When memory is unbearable, how do you memorialize it? James E Young describes an anti-memorial as, “Anti-memorials aim not to console but to provoke, not to remain fixed but to change, not to be everlasting but to disappear, not to be ignored by passers-by but to demand interaction, not to remain pristine but to invite their own violation and not to accept graciously the burden of memory but to drop it at the public’s feet,” (Young 1997). The Liberation War Museum in Dhaka has been storing all the bones that have been unearthed in the mass graves and displays a small portion of this macabre collection in vitrines along with extensive photo documentation of the mass graves.
While I was in Dhaka, I figured there was no way for me to work with this material artistically because some events from history are simply too traumatic, too unbearable, they can only be felt, they cannot be aestheticized. So, I had pretty much left it at that.
Shortly after the Dhaka trip, I had the opportunity to go on a trip to Ireland, a country with a deep connection to India because of the shared histories of colonial trauma and sectarian violence. When I was driving through the countryside of Southern Ireland, I found myself very intrigued by the stone fences and the rock formations in the Burren. The history of land ownership in Ireland and the hard struggle of the Irish people for their independence also struck a chord in me.
When I returned from Ireland, I started drawing these stones, and in the process of drawing, which is a very immediate and intuitive medium for me, the stones started turning into bones. The more I drew, the more bones came out on the paper, and I realized that my visceral experience of the mass graves in Dhaka that I had buried in my subconscious was coming out through the drawings of the stones.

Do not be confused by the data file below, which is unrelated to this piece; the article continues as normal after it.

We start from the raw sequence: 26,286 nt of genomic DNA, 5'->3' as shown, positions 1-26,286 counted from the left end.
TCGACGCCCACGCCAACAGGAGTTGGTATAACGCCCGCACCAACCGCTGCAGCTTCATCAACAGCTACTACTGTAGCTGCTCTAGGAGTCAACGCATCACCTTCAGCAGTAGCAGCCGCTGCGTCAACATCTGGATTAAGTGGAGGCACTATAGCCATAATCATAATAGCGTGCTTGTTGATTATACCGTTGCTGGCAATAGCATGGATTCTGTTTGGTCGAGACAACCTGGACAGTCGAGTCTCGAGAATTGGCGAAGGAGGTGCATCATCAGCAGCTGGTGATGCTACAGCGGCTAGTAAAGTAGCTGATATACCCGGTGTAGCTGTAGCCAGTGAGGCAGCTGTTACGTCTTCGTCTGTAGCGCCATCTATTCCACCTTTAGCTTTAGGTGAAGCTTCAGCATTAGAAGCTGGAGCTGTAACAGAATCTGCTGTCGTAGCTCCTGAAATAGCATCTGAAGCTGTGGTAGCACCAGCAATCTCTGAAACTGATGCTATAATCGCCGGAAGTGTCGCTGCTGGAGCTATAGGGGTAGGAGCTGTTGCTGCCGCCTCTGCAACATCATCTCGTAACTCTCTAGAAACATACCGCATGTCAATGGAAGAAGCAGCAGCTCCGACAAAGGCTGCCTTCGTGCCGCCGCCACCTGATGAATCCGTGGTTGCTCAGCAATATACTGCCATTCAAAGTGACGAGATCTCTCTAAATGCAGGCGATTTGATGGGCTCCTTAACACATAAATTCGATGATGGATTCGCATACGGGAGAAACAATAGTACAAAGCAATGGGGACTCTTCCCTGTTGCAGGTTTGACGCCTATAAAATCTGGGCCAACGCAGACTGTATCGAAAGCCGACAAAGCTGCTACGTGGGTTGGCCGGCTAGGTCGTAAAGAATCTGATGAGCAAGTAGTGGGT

The drawings grew to then include firearms, which also I had worked on within the Liberation War Museum. The drawings now also include other artifacts of war, such as barbed wire fences, gauze, bandages, wounds, burns, slits, bombs, grenades, and tally marks.
When a memory is unbearable, how do you memorialize it? I am still figuring that one out.
Monuments and their Failures
While the museums and monuments in Dhaka are addressing the genocide and mass graves, the women’s trauma is still missing from these sites of memory. Perhaps it is because the memorials and museums are state actors invested in the nationalist project of nation-building. But once again, the women have been rendered invisible. While I understand the cultural weight of these memories of mass rape and rape as a weapon of war, I am saddened to see this elision.
"This Handful of Dust,"
by Feroze Ahmed-ud-Din
The title of this anti-memorial is an intertextual reference to "This Handful of Dust," a collection of poems by Bangladeshi poet, Feroze Ahmed-ud-Din (Periscope 2021). This project attempts to create a trans-cultural bridge of memories and histories between India, Pakistan, Bangladesh, and Ireland.
2021. 1971 Bangladesh Genocide. October 31. https://en.wikipedia.org/w/index.php?title=1971_Bangladesh_genocide&oldid=1052667425. 2019. Dhaka Tribune. March 25. https://www.dhakatribune.com/bangladesh/nation/2019/03/25/genocide-day-hundreds-of-mass-graves-lie-unmarked-or-have-been-constructed-over. Foucault, Michel. 1977. In Language, Counter-Memory, Practice, by Donald F. Bouchard, 160. Cornell University Press. Mookherjee, Nayanika. 2015. The Spectral Wound: Sexual Violence, Public Memories, and the Bangladesh War of 1971. Duke University Press Books. Mookherjee, Nayanika. The Spectral Wound: Sexual Violence, Public Memories, and the Bangladesh War of 1971. Duke University Press Books, 2015. Periscope. 2021. The International Writing Program. November 2. https://iwp.uiowa.edu/archives/periscope/feroz-ahmed-ud-din. 2021. Wikipedia. October 31. Wikipedia, https://en.wikipedia.org/w/index.php?title=International_Crimes_Tribunal_of_Bangladesh_Timeline&oldid=1037313077. Young, James E. 1997. "Germany’s Memorial Question: Memory, CounterMemory, and the End of the Monument." The South Atlantic Quarterly, vol 96, no 4 855.